Here’s a joke getting emailed around the web – don’t know the source.

A guy walks into a bar wearing a Browns jersey and carrying a cat that also has a Browns jersey on with a little Browns helmet on his head, too.

The guy says to the bartender, “Can my cat and I watch the Browns game here? My TV at home is broke, and my cat and I always watch the game together.”

The bartender replies, “Normally, cats wouldn’t be allowed in the bar, but it’s not very busy in here right now, so you and the cat can have a seat at the end of the bar. But, if there’s any trouble with you or the cat, I’ll have to ask you to leave”

The guy agrees, and he and his cat start watching the game. Pretty soon the Browns kick a field goal and the excited cat jumps up on the bar and walks down the bar and gives everyone a high five.

The bartender says, “Hey, that’s pretty cool! What does he do for a touchdown?”

The guys answers, “I don’t have any idea, I’ve only had him for 2 years.

Funny but painful :) Maybe things will change now that Derek Anderson is getting the start over Brady Quinn. It can’t get much worse.

Photo by Bill Moore. Copyright, LLC

Using the no-huddle offense

One of the frustrations in the years since the Browns returned has been the complete lack of imagination on offense. This was true with most of the coaches we had.

Butch Davis was probably the worst. Say what you want about Tim Couch, but he excelled when running a no-huddle offense that permitted him to move around and improvise.

Of course, Davis would never throw in the no-huddle during a game to mix things up, even if he had a QB that might excel in that scenario. Romeo was generally clueless, as he hired Maurice Carthon and then had to work with Chud. Last year it became obvious that the regime couldn’t make real adjustments on offense, and they let Jerome Harrison waste away on the bench.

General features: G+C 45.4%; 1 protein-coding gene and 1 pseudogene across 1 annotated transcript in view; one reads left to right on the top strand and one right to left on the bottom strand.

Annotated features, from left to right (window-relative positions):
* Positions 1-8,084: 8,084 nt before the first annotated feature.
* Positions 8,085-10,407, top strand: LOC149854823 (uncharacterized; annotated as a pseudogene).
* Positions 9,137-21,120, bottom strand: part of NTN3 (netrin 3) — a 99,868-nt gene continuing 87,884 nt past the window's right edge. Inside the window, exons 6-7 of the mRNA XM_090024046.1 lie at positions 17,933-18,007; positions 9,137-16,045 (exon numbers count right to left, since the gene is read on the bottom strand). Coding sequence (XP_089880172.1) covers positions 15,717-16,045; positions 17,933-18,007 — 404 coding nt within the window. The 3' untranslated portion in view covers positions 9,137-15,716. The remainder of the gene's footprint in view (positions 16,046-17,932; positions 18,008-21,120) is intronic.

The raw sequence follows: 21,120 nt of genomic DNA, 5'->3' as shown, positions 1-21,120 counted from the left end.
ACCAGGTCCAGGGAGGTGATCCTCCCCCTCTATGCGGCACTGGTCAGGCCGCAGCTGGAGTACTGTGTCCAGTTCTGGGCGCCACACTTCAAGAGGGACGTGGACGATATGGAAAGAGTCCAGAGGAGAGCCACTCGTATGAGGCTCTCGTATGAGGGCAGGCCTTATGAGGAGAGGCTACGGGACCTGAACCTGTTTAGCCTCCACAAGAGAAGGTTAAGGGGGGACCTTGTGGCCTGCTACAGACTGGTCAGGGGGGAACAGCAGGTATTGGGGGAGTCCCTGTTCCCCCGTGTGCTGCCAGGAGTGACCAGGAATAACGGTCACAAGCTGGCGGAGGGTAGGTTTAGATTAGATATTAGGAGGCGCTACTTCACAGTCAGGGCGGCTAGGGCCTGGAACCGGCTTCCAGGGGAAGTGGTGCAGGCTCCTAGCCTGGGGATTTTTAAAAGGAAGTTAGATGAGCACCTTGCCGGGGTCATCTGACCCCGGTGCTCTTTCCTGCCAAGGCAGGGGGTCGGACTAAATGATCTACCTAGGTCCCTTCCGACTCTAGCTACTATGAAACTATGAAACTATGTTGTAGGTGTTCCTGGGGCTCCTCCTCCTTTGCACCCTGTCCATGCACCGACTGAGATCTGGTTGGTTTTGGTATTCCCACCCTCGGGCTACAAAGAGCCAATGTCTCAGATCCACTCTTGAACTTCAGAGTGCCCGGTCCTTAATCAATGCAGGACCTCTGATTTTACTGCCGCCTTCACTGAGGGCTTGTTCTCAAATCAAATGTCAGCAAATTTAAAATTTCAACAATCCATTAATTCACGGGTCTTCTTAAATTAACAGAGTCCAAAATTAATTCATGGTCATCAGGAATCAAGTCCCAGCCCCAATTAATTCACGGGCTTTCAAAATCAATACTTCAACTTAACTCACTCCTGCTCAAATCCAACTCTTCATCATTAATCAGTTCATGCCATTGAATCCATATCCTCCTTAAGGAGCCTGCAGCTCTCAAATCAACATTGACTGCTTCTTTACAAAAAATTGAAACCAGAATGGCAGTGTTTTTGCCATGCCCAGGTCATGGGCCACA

Now, this season, we have Eric Mangini, who just might be more aggressive than many expect on offense. He seems to take the same approach that Bill Belichick learned after he left Cleveland – being predictable on offense gives the defense an advantage.

Here’s Mangini’s answer in his press conference to a question about using the no-huddle offense.

(On if the Browns will use the no huddle this season) – “I like to have the ability to go in and out of it at any point in a game. If you want to start off a half with it, you want to change the tempo with it, if you’re getting a team that maybe is going to disguise a lot, you want to take that away.

We’ve used it for all those different reasons. Coaching against it, as a defensive coordinator and a defensive backs coach, it does add some pressure to the defense. It forces you to think through tendencies quicker. Now it’s second-and-seven, instead of being able to look down at your sheet, get a reminder, you have your calls, you have your things you’re thinking of.

They’re getting to the line of scrimmage. You have to honor the fact they can run a play right now. It speeds that up. It speeds the communication. It speeds up the adjustment. The nice thing is, you can get to the line with 30 seconds left, 25 seconds left and then just assess, change the play and do whatever you want to do. I like it for those reasons.”

(On how the quarterbacks have done with the no huddle) – “Good, we’ve been running it, really, since the first day of OTAs and we run it every day in practice. We do different periods of it. It’s just second nature, go in and out of it, everybody’s used to it. Defensively, it’s great work, because if you face two or three teams that do that, and that’s all they do, and they do it a lot better than you do it, it’s hard.”

Can you imagine Romeo or Butch Davis giving that answer?

Mangini seems to understand the importance of creating tactical advantages. He wants to keep the defenses guessing, and he wants to be able to execute the offense from a variety of schemes, including the no-huddle offense.

They seem to be taking the same approach on defense. They’ve even discussed using the 46 defense at times during the season, including some 4-man fronts as well.

I’m starting to look forward to this season.